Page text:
We are reaching levels of inequality never seen in history. Until the industrial revolution, no region of the world was twice as rich as another. Because the energy sources were limited: the muscles of men, animals, wood, wind, rivers ... So there could not be huge differences between societies. But today, to give an example, Qatar is 428 times richer than Zimbabwe. This is an unprecedented situation: wealth has never been so badly distributed, concentrated in the hands of a minority. Never have the gaps been greater.

...

How do you think the clash could manifest itself in the years to come?

I have studied the issue of ecological democracy: how to revitalize institutions to face the challenges of today. I don't have a ready-made model, I don't know what final form it could take. Institutions depend on our ways of being and vice versa: they influence each other. The material shortage will force us to review our organization, our values, our lifestyles in depth. To start the pump, I propose in my books to impulse institutional modifications. The longer we wait, the more difficult it will be to cope. If the Copenhagen summit had been successful, it was planned to reduce global CO3 emissions by 2% each year, even if that would have been very difficult to achieve. Imagine that the Paris conference would succeed in 2015: the implementation of this agreement from 2021 would require for the same objective to contain the rise in the average temperature of the globe below 2 ° C at the end of the century, a reduction average of 6 to 9%.

I reflect on three scenarios in my research: ecological democracy through institutional change; an ecological democracy which recognizes the vulnerability of global society and which encourages original experiences, alternative lifestyles, marginal local initiatives which could be laboratories of interest for the society of tomorrow; and the third scenario is to think of society after the collapse, because it is likely that we will break our faces. Even if the worst is never certain. My name is not Madame Soleil, but if I wanted to have fun forecasting, I could say that we risk experiencing a mix between the disintegration of Rome, which took decades, and the XNUMXth century, when took place at the same time the Hundred Years War, the Little Ice Age and the black plague which wreaked havoc and killed a third of the hungry population… A mixture of this type hangs in our faces. With the data we have, this is one of the possible scenarios.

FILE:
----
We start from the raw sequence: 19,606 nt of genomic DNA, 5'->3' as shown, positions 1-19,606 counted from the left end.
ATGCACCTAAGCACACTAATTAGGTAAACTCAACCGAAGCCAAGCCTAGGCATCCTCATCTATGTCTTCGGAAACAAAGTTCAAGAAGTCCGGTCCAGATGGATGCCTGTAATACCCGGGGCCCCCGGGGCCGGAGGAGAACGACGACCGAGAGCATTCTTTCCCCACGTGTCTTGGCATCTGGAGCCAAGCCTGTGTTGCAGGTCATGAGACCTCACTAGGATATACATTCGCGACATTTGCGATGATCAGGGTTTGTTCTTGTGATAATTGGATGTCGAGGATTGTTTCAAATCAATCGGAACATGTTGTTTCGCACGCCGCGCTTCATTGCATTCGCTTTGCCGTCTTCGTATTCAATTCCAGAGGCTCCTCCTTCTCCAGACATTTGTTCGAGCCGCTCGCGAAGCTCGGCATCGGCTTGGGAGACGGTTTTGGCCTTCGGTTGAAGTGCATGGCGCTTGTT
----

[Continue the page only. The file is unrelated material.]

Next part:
You talk about rebuilding society around local initiatives. But that seems difficult today, with a technical system that requires centralized institutions.

Monasteries were looked down upon by the elites of Rome. But these experiences made it possible to set new milestones. The society which has been rebuilt around the monasteries is not a society which has become a large monastery: it would have disappeared and we would not be there to talk about it! Even if these initiatives remain in the minority and do not necessarily generalize, they are important places for experimentation: we are implementing new ways of living, organizing, producing, exchanging. Today with our level of technicality, the organization is decentralized, complex. This is one of the possible black spots: if the collapse is general it will be difficult to make permaculture next to nuclear reactors ...

The continuation in Degrowth N ° 96 - February 2013


http://www.lesauvage.org/2013/02/ce-n-e ... ondrement/
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Janic
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by Janic » 25/02/13, 16:49

It reminds us of this situation where we have to announce good news and bad news; hence the subsequent question: "and the good news? but it was the good news!" : Lol: